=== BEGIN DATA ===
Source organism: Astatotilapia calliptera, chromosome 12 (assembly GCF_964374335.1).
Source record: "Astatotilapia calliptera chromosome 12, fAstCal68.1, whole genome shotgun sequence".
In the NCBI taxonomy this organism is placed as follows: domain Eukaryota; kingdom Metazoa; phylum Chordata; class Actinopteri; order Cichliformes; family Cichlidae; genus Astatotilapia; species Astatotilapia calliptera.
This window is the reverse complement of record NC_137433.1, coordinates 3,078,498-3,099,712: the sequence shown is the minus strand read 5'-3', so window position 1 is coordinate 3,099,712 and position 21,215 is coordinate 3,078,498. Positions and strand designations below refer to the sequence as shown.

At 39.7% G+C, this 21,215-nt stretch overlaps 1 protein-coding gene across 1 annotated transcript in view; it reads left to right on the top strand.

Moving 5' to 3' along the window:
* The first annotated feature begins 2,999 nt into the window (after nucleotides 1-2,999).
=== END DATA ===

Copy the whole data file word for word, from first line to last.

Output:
Source organism: Astatotilapia calliptera, chromosome 12 (assembly GCF_964374335.1).
Source record: "Astatotilapia calliptera chromosome 12, fAstCal68.1, whole genome shotgun sequence".
In the NCBI taxonomy this organism is placed as follows: domain Eukaryota; kingdom Metazoa; phylum Chordata; class Actinopteri; order Cichliformes; family Cichlidae; genus Astatotilapia; species Astatotilapia calliptera.
This window is the reverse complement of record NC_137433.1, coordinates 3,078,498-3,099,712: the sequence shown is the minus strand read 5'-3', so window position 1 is coordinate 3,099,712 and position 21,215 is coordinate 3,078,498. Positions and strand designations below refer to the sequence as shown.

At 39.7% G+C, this 21,215-nt stretch overlaps 1 protein-coding gene across 1 annotated transcript in view; it reads left to right on the top strand.

Moving 5' to 3' along the window:
* The first annotated feature begins 2,999 nt into the window (after nucleotides 1-2,999).